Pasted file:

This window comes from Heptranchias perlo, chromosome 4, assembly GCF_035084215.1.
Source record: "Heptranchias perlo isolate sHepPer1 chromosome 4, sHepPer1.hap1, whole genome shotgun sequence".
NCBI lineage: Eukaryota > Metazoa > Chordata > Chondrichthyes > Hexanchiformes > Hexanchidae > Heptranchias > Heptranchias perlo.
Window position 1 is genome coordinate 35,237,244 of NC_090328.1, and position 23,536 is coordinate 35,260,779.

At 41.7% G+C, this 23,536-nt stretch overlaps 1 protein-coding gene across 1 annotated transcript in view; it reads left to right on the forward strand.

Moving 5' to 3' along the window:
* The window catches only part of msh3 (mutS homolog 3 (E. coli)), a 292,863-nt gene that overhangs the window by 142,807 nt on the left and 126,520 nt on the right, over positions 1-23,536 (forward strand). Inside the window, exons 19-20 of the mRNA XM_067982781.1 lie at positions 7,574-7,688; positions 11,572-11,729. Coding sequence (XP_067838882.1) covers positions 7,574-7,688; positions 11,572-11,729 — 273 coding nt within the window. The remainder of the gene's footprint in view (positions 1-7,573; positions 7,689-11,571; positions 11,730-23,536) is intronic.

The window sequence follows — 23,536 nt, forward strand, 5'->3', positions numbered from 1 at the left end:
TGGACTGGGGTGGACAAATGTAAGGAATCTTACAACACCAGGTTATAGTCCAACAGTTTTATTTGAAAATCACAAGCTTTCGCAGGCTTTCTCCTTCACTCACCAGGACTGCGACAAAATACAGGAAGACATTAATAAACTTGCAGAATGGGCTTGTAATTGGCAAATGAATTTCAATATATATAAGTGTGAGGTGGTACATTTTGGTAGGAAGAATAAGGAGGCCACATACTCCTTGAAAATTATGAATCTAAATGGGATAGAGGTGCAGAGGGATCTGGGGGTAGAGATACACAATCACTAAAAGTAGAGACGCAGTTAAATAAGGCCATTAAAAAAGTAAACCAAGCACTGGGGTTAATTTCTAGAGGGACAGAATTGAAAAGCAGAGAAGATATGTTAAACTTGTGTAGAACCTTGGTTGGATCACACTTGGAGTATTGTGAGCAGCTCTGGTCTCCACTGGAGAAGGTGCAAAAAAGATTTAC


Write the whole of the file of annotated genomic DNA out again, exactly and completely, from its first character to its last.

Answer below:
This window comes from Heptranchias perlo, chromosome 4, assembly GCF_035084215.1.
Source record: "Heptranchias perlo isolate sHepPer1 chromosome 4, sHepPer1.hap1, whole genome shotgun sequence".
NCBI lineage: Eukaryota > Metazoa > Chordata > Chondrichthyes > Hexanchiformes > Hexanchidae > Heptranchias > Heptranchias perlo.
Window position 1 is genome coordinate 35,237,244 of NC_090328.1, and position 23,536 is coordinate 35,260,779.

At 41.7% G+C, this 23,536-nt stretch overlaps 1 protein-coding gene across 1 annotated transcript in view; it reads left to right on the forward strand.

Moving 5' to 3' along the window:
* The window catches only part of msh3 (mutS homolog 3 (E. coli)), a 292,863-nt gene that overhangs the window by 142,807 nt on the left and 126,520 nt on the right, over positions 1-23,536 (forward strand). Inside the window, exons 19-20 of the mRNA XM_067982781.1 lie at positions 7,574-7,688; positions 11,572-11,729. Coding sequence (XP_067838882.1) covers positions 7,574-7,688; positions 11,572-11,729 — 273 coding nt within the window. The remainder of the gene's footprint in view (positions 1-7,573; positions 7,689-11,571; positions 11,730-23,536) is intronic.

The window sequence follows — 23,536 nt, forward strand, 5'->3', positions numbered from 1 at the left end:
TGGACTGGGGTGGACAAATGTAAGGAATCTTACAACACCAGGTTATAGTCCAACAGTTTTATTTGAAAATCACAAGCTTTCGCAGGCTTTCTCCTTCACTCACCAGGACTGCGACAAAATACAGGAAGACATTAATAAACTTGCAGAATGGGCTTGTAATTGGCAAATGAATTTCAATATATATAAGTGTGAGGTGGTACATTTTGGTAGGAAGAATAAGGAGGCCACATACTCCTTGAAAATTATGAATCTAAATGGGATAGAGGTGCAGAGGGATCTGGGGGTAGAGATACACAATCACTAAAAGTAGAGACGCAGTTAAATAAGGCCATTAAAAAAGTAAACCAAGCACTGGGGTTAATTTCTAGAGGGACAGAATTGAAAAGCAGAGAAGATATGTTAAACTTGTGTAGAACCTTGGTTGGATCACACTTGGAGTATTGTGAGCAGCTCTGGTCTCCACTGGAGAAGGTGCAAAAAAGATTTAC